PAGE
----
Beyoncé’s Formation World Tour exceeds expectations



Meredith Ellison

Beyoncé returned to the DMV for her Formation World Tour on June 10. The tour consists of nearly 50 stops, including one at Baltimore’s M&T Bank Stadium. Since DC is not a stop on the tour, DC residents had to take a trip north to Charm City to see Queen B, a hike that was well worth it.

Going into the concert, I was curious about which songs Beyoncé would perform. Would she promote her new album and sing mostly off of “Lemonade” or stick to her classics? “Lemonade,” her newest album, debuted in late April and does not sound anything like her previous works. The latest album includes collaborations with Kendrick Lamar, The Weeknd, and several others. The blending of genres makes Beyoncé appeal to such a wide range of fans, which was evident at the concert. There were older women with “I got hot sauce in my bag, swag” written on their tote bags as well as young men in tank tops that say “slay.”

Producer and Snapchat icon DJ Khaled opened the show. His dance moves, especially his moonwalk attempt, were cringe worthy. However, his most famous song “All I Do is Win” did a good job of getting the crowd pumped up. DJ Khaled mentioned that he had some surprises brewing. The crowd was ecstatic to see Wale perform “Bad.” The next surprise was Shy Glizzy’s performance of “Awesome” which had the crowd singing and screaming along. Yo Gotti was next and his song “Down in the DM” was a crowd favorite. Trey Songz was the final surprise and he performed two of his most famous songs, “Say Ah” and “Bottoms Up.”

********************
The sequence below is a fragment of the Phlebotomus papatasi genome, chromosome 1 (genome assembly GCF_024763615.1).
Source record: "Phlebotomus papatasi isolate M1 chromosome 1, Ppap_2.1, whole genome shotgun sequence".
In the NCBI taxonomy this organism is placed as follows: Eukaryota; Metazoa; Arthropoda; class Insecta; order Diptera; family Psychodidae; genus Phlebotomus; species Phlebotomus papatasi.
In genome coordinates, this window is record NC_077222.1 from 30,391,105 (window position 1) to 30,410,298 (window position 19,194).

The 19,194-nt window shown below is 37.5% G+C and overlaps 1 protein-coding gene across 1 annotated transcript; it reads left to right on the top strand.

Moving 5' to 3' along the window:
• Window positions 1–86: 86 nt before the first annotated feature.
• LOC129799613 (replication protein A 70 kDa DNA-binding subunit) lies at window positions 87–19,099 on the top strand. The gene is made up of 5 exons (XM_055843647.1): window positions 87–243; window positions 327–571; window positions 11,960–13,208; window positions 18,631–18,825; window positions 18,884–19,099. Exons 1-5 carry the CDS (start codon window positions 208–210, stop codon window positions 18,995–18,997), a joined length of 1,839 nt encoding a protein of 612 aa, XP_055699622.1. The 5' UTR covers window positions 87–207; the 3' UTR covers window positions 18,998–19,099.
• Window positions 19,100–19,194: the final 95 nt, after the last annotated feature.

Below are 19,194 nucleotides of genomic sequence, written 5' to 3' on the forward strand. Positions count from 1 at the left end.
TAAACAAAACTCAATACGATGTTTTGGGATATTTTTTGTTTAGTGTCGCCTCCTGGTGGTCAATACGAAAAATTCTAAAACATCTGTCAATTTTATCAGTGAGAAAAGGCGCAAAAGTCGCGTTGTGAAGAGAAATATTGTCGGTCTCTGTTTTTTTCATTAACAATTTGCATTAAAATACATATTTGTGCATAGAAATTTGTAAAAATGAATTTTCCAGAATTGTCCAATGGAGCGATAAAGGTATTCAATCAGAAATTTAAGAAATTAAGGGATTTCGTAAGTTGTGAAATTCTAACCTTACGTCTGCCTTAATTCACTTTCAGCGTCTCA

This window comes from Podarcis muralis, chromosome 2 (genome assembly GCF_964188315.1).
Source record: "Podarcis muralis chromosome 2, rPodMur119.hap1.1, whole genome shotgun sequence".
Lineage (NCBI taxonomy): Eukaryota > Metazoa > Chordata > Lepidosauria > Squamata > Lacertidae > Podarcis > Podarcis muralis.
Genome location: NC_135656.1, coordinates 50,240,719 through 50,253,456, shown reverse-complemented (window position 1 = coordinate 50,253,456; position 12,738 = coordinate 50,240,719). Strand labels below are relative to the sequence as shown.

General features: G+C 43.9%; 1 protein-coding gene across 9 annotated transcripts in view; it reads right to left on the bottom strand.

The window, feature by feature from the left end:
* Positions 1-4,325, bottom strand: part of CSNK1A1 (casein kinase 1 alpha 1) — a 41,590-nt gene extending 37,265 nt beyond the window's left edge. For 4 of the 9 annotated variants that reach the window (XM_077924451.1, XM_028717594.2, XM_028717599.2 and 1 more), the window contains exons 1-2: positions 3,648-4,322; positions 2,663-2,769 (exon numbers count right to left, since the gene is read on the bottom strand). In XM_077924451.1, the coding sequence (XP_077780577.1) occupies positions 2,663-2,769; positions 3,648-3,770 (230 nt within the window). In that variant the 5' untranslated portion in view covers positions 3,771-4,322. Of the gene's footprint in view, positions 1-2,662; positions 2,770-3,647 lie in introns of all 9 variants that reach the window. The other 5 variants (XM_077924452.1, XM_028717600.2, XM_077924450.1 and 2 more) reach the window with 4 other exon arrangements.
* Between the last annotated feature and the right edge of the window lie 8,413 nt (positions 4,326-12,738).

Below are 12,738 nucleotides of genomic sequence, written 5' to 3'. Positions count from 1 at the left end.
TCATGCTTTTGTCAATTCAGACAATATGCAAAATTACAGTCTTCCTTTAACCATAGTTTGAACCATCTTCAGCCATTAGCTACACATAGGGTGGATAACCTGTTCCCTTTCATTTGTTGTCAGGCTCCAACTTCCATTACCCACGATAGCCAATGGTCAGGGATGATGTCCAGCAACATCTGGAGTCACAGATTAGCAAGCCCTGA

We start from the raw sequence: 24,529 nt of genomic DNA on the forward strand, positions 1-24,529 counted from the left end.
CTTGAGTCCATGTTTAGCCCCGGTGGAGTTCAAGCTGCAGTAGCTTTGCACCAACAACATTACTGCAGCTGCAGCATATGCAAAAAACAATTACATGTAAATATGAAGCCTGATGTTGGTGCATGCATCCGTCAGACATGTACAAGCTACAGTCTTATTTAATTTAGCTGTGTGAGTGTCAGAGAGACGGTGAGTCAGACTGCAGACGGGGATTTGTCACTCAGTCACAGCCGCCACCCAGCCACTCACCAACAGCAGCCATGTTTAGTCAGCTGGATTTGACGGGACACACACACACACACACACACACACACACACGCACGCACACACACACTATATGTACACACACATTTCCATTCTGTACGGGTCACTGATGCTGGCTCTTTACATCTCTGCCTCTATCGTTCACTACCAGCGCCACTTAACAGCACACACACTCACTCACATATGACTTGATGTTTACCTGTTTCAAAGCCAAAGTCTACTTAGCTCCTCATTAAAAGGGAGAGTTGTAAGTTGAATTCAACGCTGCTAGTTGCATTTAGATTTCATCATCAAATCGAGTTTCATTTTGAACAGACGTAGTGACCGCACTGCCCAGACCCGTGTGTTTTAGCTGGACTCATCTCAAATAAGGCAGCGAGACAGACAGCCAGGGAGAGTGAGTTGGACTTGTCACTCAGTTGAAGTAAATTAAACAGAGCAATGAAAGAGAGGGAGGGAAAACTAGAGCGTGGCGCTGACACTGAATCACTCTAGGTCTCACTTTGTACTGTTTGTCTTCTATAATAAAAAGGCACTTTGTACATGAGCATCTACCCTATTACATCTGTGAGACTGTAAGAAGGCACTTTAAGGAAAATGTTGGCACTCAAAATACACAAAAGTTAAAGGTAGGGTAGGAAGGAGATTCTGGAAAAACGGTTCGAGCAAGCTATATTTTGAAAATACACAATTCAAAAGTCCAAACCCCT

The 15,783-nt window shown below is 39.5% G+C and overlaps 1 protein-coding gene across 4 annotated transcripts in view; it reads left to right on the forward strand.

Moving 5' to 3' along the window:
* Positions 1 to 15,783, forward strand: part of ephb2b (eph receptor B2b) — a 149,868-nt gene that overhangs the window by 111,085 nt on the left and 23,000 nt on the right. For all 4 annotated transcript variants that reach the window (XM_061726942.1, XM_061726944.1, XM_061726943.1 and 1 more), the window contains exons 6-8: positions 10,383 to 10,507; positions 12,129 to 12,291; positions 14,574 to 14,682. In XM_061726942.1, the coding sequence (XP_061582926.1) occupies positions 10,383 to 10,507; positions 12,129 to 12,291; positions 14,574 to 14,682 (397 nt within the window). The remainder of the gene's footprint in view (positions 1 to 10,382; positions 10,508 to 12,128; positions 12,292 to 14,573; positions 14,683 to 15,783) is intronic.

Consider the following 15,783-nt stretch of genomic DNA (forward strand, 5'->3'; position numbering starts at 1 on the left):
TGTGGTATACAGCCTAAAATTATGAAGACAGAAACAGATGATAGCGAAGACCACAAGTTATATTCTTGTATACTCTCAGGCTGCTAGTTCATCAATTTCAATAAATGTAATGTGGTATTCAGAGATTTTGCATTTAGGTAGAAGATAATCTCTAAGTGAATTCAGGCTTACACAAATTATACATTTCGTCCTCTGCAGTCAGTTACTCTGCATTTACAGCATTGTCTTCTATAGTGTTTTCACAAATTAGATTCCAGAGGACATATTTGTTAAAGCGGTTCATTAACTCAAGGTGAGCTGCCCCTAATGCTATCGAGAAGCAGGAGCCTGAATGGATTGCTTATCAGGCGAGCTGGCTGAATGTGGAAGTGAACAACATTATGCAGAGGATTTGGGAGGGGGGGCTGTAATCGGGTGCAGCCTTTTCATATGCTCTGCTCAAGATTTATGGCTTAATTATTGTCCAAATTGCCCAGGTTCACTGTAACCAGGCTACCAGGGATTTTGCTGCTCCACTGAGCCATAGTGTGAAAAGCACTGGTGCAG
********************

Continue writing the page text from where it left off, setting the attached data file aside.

The combination of these four surprises and DJ Khaled’s energy left me, as well as the other 50,000 concert attendees, primed for Bee. After DJ Khaled left, there was a period of almost an hour with no one on stage, just a stadium full of people anxiously waiting for Beyoncé. The crowd started to get a little bit rowdy but few complained, since Beyoncé can do whatever she wants.

The giant box on the stage lit up and began to slowly turn. It was at least 9:30 p.m. at this point so everything was pitch black except the stage. The first two chords of “Formation” were played and were accompanied by 50,000 screams. The queen herself emerged. Beyoncé pleased everyone by singing at least one song off of each of her albums. She created creative mashups that mixed her old and new songs. My favorite was her mashup of “Grown Woman” and “End of Time.”

Beyoncé was joined onstage by over 20 dancers, a band, and her backup singers, “The Mammas.” The dancers performed on a conveyor belt, in a shallow pool, on silk ropes, and even danced in boxes. All of this took place in front of the screen cube that played snippets of the hourlong cinematic triumph of contiguous music videos that makes up the visual part of “Lemonade.”

A major aspect of the concert was Beyoncé’s costumes. She had over five costume changes and wore outfits only Beyoncé could get away with wearing. Dramatic entrances and fireworks are an expectation at a Beyoncé concert. Still, Beyoncé proved that she does not need dramatic visuals all the time. She can stand on her own as well, and that’s exactly what she did. Her acapella rendition of Love On Top left the entire football stadium speechless. Frequently during the concert, she held her microphone out to the crowd and smiled regardless of how bad the attendees singing sounded or how wrong the lyrics were. “Halo,” her final and possibly best known song was the perfect ending to an amazing concert. I can speak from personal experience when I say that everyone from the floor seats to the nosebleeds (where I was) sang and danced their heart out. •